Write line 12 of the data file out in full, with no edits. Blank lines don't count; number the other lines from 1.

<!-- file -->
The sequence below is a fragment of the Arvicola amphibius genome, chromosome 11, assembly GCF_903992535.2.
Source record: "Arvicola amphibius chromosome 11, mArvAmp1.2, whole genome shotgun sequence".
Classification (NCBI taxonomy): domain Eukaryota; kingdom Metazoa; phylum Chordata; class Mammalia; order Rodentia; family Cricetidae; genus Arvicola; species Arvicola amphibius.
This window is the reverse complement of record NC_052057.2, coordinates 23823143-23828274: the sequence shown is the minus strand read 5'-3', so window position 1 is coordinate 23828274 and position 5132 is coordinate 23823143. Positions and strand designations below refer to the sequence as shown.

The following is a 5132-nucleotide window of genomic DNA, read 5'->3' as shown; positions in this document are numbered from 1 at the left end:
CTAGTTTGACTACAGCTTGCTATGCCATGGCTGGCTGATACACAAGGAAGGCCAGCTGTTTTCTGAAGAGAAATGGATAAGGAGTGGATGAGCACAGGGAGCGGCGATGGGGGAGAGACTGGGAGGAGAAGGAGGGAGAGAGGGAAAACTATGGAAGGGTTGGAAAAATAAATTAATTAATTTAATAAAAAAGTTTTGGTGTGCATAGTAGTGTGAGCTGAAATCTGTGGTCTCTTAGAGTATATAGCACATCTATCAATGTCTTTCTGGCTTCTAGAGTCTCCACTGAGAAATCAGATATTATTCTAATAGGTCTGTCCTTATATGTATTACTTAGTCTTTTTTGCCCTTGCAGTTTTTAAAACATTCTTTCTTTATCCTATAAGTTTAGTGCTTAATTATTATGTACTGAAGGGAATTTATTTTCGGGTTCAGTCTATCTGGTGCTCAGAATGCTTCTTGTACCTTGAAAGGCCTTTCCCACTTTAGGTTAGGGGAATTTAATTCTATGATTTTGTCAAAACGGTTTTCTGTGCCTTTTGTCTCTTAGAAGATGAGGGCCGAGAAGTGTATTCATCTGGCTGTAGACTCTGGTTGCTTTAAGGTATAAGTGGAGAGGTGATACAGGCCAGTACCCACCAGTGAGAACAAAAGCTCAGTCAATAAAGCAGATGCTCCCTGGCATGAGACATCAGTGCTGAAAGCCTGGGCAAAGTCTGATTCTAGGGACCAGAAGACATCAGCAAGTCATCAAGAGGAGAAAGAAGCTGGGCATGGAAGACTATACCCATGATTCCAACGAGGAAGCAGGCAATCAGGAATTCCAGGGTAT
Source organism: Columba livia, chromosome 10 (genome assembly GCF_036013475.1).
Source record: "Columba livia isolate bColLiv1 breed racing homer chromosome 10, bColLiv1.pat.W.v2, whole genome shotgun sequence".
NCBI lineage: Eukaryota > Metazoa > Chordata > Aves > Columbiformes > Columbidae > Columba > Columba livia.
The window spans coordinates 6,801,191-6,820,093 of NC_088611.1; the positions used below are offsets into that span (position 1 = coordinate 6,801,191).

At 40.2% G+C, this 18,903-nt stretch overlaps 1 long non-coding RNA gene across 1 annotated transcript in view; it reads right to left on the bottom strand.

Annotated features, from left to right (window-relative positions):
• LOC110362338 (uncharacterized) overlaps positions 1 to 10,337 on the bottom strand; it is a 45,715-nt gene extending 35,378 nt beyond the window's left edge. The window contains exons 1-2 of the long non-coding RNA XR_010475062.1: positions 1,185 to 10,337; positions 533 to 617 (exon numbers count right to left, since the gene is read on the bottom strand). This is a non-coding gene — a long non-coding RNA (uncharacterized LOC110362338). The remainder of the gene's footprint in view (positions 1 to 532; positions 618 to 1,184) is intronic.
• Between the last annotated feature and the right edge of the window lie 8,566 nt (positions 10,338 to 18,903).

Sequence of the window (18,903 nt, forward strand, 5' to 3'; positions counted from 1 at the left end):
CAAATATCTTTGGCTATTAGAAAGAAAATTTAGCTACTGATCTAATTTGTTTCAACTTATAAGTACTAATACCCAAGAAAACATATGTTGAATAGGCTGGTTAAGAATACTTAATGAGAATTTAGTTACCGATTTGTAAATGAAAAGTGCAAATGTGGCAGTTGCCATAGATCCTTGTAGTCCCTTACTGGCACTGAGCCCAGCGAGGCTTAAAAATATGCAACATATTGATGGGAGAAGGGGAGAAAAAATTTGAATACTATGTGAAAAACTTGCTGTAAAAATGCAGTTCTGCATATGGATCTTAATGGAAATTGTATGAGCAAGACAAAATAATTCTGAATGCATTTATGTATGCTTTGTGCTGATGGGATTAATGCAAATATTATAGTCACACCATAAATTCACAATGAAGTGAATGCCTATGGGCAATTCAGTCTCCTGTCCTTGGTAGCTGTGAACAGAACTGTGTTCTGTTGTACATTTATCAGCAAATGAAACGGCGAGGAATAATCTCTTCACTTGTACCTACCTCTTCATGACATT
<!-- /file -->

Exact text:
Annotated features, from left to right (window-relative positions):